Monterey Jazz Festival 2013
September 28-30, 2013
Like a lavish banquet, one can't indulge in the whole spread, but only savor favorites. That was the case with the lineup at the 56th annual Monterey Jazz Festival which ran at the Monterey Fairgrounds in Northern California.
Topping the fare were Wayne Shorter, Diana Krall and Joe Lovano. For three days, from afternoon to late evening, great jazz was performed by the best from around the world in six venues. Additionally, veteran saxophonist Lou Donaldson was there for an appearance on his 86th birthday. To be noted, most big-name acts heard in the 7,000 capacity arena also played in the other more comfortable spots.
Gregory Porter, the popular Grammy nominated singer got things off at the large outdoor Jimmy Lyons Stage. Dressed in dapper garb, he put on a lively show for the cheering audience, even jumping high in the air, doing the splits, coming down on twos.
In the intimate Night Club, the tall, imposing Carmen Lundy was in command instantly, her soaring voice filling the room. She performed originals, beginning with the urgent "Prayer for Peace," followed by a very affective "Star Eyes," her voice ascending while holding long sustained notes of yearning. She truly shared the stage with pianist Patrice Rushen whose fingers were all over the keyboard in a flurry as she was generously given opportunities to excel in her solos.
Later, Orchestra Buena Vista from Cuba performed at the Arena. The exotic rhythm was catmint (catnip) to the audience, and the orchestra's hot music had the crowd dancing and celebrating.
Saturday Afternoon and Night
As always here, Saturday afternoon was dedicated to the blues. This year The Relatives arrived from Texas. Formed in the seventies, the eight members recently got back together to sing their brand of gospel blues to the boisterous crowd. They reached their peak with "Do the Hokey Pokey."
Next up, singer-guitarist George Benson got a big response playing amazing guitar and singing mostly favorites in his stylized manner. He showed he could get down with the blues in "Moody's Mood For Love" and "I've Never Been in Love." As a critic once said, "There is a satisfying kind of oneness between Benson and his guitar."
Leading off on Lyons Stage was the Joe Lovano-Dave Douglas Sound Prints Quintet. The feature of the set was the performance of two commission pieces by Shorter. From the get-go, their bristling interplay was evident. They softened a bit for Shorter's beautiful "Sail Into Sunset." Undoubtedly one of jazz's best groups, much of its charged presence came from the explosive bursts of drummer Joey Baron, setting a course for the next improvisational interlude. 2013's Artist in Residence, Lovano was seemingly everywherewith two appearances of Sound Prints, fronting the Us Five, group, soloing with the New Generation Jazz Orchestra and taking the Downbeat Blindfold Test.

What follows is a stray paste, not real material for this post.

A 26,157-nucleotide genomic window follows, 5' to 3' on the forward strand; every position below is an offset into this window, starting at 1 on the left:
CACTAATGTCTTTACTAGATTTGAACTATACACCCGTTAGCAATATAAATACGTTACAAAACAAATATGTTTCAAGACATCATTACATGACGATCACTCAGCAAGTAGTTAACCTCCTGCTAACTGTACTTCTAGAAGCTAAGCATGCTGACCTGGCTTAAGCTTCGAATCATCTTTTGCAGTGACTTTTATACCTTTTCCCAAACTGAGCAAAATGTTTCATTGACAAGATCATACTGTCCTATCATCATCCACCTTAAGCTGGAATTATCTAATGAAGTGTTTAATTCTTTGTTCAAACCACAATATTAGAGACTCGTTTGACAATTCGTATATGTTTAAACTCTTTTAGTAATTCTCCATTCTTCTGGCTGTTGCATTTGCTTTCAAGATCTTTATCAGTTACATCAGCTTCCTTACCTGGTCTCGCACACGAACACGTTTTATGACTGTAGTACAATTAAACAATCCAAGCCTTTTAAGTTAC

Bobby McFerrin and his SpiritYouAll show on Lyons Stage went back to the leader's roots in the church. His daughter Madison, too, was featured at his side with his seven-piece group. The old hymn "Swing Low Sweet Chariot" never sounded so good. As usual, he sang standards with his marvelous voice in falsetto or scatrapidly veering into modal registers, performing both the main melody and the accompanying parts of songs. Percussion came from a grunt and by tapping his chest. Don't try this at home.
Those concerned with the future of jazz should be heartened by the Monterey Jazz Festival's New Generation Jazz Orchestra. After 56 years, this program has become identified with raising prospects for young players in high school and college. Sunday's band was the result of competition among students throughout the country. The best survived and had been molded into a sharp, precision unit led by Paul Condos. The band's outstanding set started with a sparkling modern arrangement of "Sunny Side of the Street." Later, Lovano joined in on a paira rhythmic "Shades of Naples" and a soaring version of "The Peacock." In other venues throughout the afternoon, prize winning college and high school groups played. As well, there was a contingent from the Brubeck Institute to hear.